Federal parties weigh in on legal pot debate

Canada’s three major opposition parties agree: It’s time to reform Canada’s pot laws – though they all have their own take on how that ought to be done.

The federal Liberals were the first to make a declarative stance that Canada needs to legalize, regulate and tax marijuana.

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“We don’t think this war on drugs has worked,” said Pamela Goldsmith-Jones, Liberal candidate for West Vancouver-Sunshine Coast-Sea to Sky Country.

A recent World Health Organization report noted that Canada has the highest teen usage of marijuana, something that would likely go down if it were better regulated, Goldsmith-Jones said.

“Right now, it’s easier to get a hold of marijuana than cigarettes or alcohol for minors,” she said. “We’re trying to address that because we want to keep young people healthy. We think legalizing marijuana is the best way to keep it out of the hands of children and to keep the proceeds from funding criminal activities.”

Goldsmith-Jones said the exact model for how marijuana would be sold legally would be determined in consultation with the Canadian people.

“We have to have a public debate. Right now, we have not been able to do that,” she said

The NDP’s campaign is promising to decriminalize simple possession of the pot, but their plan stops short of full legalization.

“(Decriminalization) is something we can do immediately and we don’t have to work with the provinces to do it,” said Carol Baird Ellan, NDP candidate in Burnaby North-Seymour and a former judge. “Our view is no one should be criminalized for simple possession. They shouldn’t have a criminal record. ... It’s something where the penalty is unnecessary for those kinds of issues.”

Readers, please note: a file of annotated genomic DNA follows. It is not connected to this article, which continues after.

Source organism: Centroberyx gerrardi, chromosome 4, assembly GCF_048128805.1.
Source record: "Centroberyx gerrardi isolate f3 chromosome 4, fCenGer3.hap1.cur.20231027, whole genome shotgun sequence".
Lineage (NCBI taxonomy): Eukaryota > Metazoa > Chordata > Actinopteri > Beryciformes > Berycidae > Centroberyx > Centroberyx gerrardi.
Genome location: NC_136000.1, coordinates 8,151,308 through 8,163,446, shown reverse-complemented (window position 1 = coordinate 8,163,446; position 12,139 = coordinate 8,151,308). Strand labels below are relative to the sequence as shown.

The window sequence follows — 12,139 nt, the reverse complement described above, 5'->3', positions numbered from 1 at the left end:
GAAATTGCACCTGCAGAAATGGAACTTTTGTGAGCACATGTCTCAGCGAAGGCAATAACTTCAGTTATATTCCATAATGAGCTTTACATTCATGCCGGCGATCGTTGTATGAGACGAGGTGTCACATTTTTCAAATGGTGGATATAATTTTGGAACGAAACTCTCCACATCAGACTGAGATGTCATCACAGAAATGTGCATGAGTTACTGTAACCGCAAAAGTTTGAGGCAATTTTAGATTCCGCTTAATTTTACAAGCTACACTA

As for what happens next, Baird Ellan said it would have to be studied.

“We’re going to look at what is the best approach. We’ve talked about striking an independent commission, talking it out with the provinces, and studying the issue,” she said. “We obviously need an approach that removes it from the current situation in terms of organized crime being involved in supply.”

The Green Party’s plan not only includes legalization, regulation and taxation but also estimates on how much money the government could rake in as well as how to spend it.

“Our party makes decisions and policies based on a pragmatic approach to issues and based on science and expert advice,” said Ken Melamed, West Vancouver candidate. “The war on drugs has failed. We lost the war on drugs.”

Money raised from the sale of pot would go to fund “the rebuilding of the country,” Melamed said.

“Within four years, it could be around the $5-billion mark and that doesn’t include the savings to the Canadian economy. We know that there’s millions of dollars in law enforcement still being spent on trying to keep fighting the war on drugs that will be saved.”

No one from any of the North Shore’s three Conservative campaigns made themselves available for an interview. The Conservatives brought in mandatory minimum prison sentences for people caught growing as few as six pot plants, though that law was struck down as “cruel and unusual” by the Ontario Supreme Court early this week.

The Conservatives issued a press release on Friday promising a re-elected government would continue to combat illegal drugs.

“Our national anti-drug strategy is working,” South Vancouver candidate Alice Wong said. “But there is much more that needs to be done to combat drug use, particularly among youth.”

The party is promising to set up a toll-free phone line for parents concerned their kids are into drugs; direct the Canadian Mental Health Commission to focus on the link between substance abuse and mental health; and increase funding for the RCMP’s meth lab and grow-op enforcement.

An Insights West poll released this week found 65 per cent of Canadians favour full legalization compared to 30 per cent who oppose it.

“I would say the Conservatives are completely out of step with prevailing attitudes,” said Neil Boyd, SFU criminology professor.

Boyd said Canada’s pot laws are still enforced, although it varies from jurisdiction to jurisdiction.

“You’re 25 times more likely to be stopped in Kelowna as in St. John’s, or about six or seven times more likely in Kelowna as opposed to Victoria,” he said.

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